• + 4
 Two days after figuring out how to do it... I got the instructions from Crankbrothers. I hope it helps you, as it helped me! My Joplin is just like new now!

Crankbrothers Joplin Oil Change

*For just setting air charge - see below instructions

Holding in remote lever or hand actuated lever, cycle post upside down several times. Let go of lever.

Remove 10mm nut at bottom and unscrew Crankbrothers engraved collar.
Remove outer tube. (Slides off)

Remove micro Schrader valve cap at bottom of compression shaft (flat head screw driver).

Cover Schrader valve with paper towel and release any pressure still in post.
Remove Schrader valve core.

With post right side up, aiming bottom valve into an oil bucket, release remote lever or squeeze hand lever.
*This will release any pressure left and oil.

Holding release lever in, cycle compression shaft (gold color bottom shaft) up and down, allowing oil to drip into oil bucket.
*This will cycle out all the left over oil inside.

At this point there should be no pressure and virtually no oil left in the post.

Refilling post:

Remove seat clamps from post and clamp head into smooth jaw vice, with compression shaft facing up, for easy filling.

With a 60CC volume or more syringe (you can use smaller and just fill it several times) fill syringe to 55cc of 5wt or 10wt oil.
*Oil weight does not matter but the volume does.

Put plastic syringe tip into Schrader hole, slightly screwing it in to create a seal.
Push oil into post at the same time releasing post lever.

Cycle the compression shaft at the same time.
*Your doing a couple of things at once here!
The lever needs to be opened up, as well as being cycled, to allow oil into the lower chamber past the valve system and accept all 55cc of oil.

Put a paper towel around bottom of syringe and Schrader valve to keep oil from “spitting” when pressure is release by removing syringe tip.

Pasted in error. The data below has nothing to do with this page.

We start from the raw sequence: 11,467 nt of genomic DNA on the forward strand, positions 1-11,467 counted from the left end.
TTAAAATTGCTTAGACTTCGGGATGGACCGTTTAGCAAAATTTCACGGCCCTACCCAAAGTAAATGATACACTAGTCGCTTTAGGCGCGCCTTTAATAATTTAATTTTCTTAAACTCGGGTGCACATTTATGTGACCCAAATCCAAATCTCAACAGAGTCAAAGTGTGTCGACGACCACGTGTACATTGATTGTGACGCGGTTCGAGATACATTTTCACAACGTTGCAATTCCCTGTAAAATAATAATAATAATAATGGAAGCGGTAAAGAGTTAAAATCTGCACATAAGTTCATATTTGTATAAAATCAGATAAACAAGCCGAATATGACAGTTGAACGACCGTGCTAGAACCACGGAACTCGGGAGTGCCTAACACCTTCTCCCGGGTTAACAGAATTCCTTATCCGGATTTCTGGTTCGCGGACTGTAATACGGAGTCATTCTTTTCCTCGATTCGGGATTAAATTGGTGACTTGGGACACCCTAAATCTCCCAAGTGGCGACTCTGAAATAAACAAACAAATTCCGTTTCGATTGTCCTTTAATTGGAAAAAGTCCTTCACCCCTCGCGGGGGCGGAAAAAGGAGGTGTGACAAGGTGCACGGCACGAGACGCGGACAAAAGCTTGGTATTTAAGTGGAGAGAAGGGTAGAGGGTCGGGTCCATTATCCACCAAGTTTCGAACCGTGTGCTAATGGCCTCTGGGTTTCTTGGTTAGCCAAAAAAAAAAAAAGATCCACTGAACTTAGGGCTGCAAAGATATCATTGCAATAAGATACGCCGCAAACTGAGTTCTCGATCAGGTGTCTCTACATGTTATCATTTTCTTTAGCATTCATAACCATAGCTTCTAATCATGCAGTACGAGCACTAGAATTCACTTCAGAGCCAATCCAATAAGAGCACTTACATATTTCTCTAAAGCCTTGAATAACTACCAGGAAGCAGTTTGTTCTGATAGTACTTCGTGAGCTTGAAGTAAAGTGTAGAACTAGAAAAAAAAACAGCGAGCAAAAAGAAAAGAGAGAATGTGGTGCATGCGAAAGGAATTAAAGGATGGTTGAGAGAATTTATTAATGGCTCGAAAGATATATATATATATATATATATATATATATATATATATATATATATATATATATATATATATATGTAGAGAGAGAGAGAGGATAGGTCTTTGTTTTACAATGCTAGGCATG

*As you inject oil you build a small amount of air pressure.

After all 55cc of oil is into post, install Schrader core (light torque).

With standard shock pump pressurize to 70psi.
Hit release lever, pump pressure will drop, pump back to 70psi and hit release lever.
Continue to do this till it stays at 70psi when release lever is pushed. Remove pump.

Reinstall micro cap, reverse installation of outer tube.
*removal of outer tube in post instruction manual included with post.

Cycle post several times with lever squeezed to activate valve system. Check for firmness at top and holding at bottom.

If it continues to be squishy at top, more oil is needed, only 2 - 3CC max more is needed.

Get post situated back into vice.

Hold lever and cycle compression shaft 5+ times with release lever squeezed. This will be tough as you are pushing against high pressure.

Undo micro Schrader valve cap, cover valve with paper towel and release pressure.

Safety glasses on!


Oil will shoot up if you do!

Add 2 - 3CC of oil to Schrader hole. (Schrader core removed)
Close up system, follow above procedure for this.

This will do it!
Go ride!